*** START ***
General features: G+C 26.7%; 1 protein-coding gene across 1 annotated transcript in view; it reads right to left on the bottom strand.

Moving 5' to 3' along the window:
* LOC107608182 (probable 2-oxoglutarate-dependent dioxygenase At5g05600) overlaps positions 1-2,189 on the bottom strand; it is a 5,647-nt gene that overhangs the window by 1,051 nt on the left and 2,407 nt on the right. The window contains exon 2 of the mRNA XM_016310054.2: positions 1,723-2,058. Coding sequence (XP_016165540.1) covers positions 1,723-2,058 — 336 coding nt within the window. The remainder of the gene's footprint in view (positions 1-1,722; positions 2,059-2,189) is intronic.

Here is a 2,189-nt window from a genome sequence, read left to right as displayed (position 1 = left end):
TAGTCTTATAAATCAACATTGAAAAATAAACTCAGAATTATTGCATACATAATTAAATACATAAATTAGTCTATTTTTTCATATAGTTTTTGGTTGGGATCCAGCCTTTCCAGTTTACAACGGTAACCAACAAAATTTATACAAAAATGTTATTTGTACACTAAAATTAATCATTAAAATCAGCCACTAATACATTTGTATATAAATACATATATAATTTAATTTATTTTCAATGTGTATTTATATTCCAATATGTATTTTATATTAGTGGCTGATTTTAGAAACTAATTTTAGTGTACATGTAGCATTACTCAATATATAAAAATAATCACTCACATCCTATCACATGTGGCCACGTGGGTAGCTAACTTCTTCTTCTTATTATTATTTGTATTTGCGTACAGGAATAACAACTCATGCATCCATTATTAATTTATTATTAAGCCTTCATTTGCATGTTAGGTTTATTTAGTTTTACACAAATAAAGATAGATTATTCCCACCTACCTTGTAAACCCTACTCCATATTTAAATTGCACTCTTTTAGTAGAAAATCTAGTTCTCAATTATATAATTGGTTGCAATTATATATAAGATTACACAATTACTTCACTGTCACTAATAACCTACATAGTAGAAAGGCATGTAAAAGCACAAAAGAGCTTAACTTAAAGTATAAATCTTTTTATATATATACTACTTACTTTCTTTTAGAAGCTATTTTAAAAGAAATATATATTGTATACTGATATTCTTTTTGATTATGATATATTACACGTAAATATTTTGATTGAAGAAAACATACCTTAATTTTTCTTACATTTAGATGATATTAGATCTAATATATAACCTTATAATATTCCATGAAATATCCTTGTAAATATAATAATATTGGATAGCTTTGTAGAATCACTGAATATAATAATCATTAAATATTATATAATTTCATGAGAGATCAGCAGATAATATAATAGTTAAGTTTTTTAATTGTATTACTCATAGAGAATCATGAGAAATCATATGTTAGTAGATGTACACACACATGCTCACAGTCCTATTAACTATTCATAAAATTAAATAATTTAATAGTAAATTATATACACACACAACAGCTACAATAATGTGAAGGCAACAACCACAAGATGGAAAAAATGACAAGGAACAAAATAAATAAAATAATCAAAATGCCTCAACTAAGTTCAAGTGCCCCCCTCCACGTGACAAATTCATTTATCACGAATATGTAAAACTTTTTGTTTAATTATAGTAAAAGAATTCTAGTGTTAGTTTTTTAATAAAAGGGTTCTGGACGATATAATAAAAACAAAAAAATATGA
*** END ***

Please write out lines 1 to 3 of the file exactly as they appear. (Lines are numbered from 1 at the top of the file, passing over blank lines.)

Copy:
General features: G+C 26.7%; 1 protein-coding gene across 1 annotated transcript in view; it reads right to left on the bottom strand.

Moving 5' to 3' along the window:
* LOC107608182 (probable 2-oxoglutarate-dependent dioxygenase At5g05600) overlaps positions 1-2,189 on the bottom strand; it is a 5,647-nt gene that overhangs the window by 1,051 nt on the left and 2,407 nt on the right. The window contains exon 2 of the mRNA XM_016310054.2: positions 1,723-2,058. Coding sequence (XP_016165540.1) covers positions 1,723-2,058 — 336 coding nt within the window. The remainder of the gene's footprint in view (positions 1-1,722; positions 2,059-2,189) is intronic.